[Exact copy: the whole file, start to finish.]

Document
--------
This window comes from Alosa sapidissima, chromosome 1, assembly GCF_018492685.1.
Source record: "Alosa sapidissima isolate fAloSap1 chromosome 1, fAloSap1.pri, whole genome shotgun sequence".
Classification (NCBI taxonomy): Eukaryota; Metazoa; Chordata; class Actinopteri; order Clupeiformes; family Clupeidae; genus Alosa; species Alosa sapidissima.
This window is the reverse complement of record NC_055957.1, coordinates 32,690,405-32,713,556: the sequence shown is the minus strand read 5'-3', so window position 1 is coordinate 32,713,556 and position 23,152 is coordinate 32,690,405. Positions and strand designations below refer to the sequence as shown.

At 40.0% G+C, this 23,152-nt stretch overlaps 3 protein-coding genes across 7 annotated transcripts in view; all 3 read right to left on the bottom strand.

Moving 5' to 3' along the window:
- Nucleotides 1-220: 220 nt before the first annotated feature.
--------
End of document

This window comes from Alosa sapidissima, chromosome 1, assembly GCF_018492685.1.
Source record: "Alosa sapidissima isolate fAloSap1 chromosome 1, fAloSap1.pri, whole genome shotgun sequence".
Classification (NCBI taxonomy): Eukaryota; Metazoa; Chordata; class Actinopteri; order Clupeiformes; family Clupeidae; genus Alosa; species Alosa sapidissima.
This window is the reverse complement of record NC_055957.1, coordinates 32,690,405-32,713,556: the sequence shown is the minus strand read 5'-3', so window position 1 is coordinate 32,713,556 and position 23,152 is coordinate 32,690,405. Positions and strand designations below refer to the sequence as shown.

At 40.0% G+C, this 23,152-nt stretch overlaps 3 protein-coding genes across 7 annotated transcripts in view; all 3 read right to left on the bottom strand.

Moving 5' to 3' along the window:
- Nucleotides 1-220: 220 nt before the first annotated feature.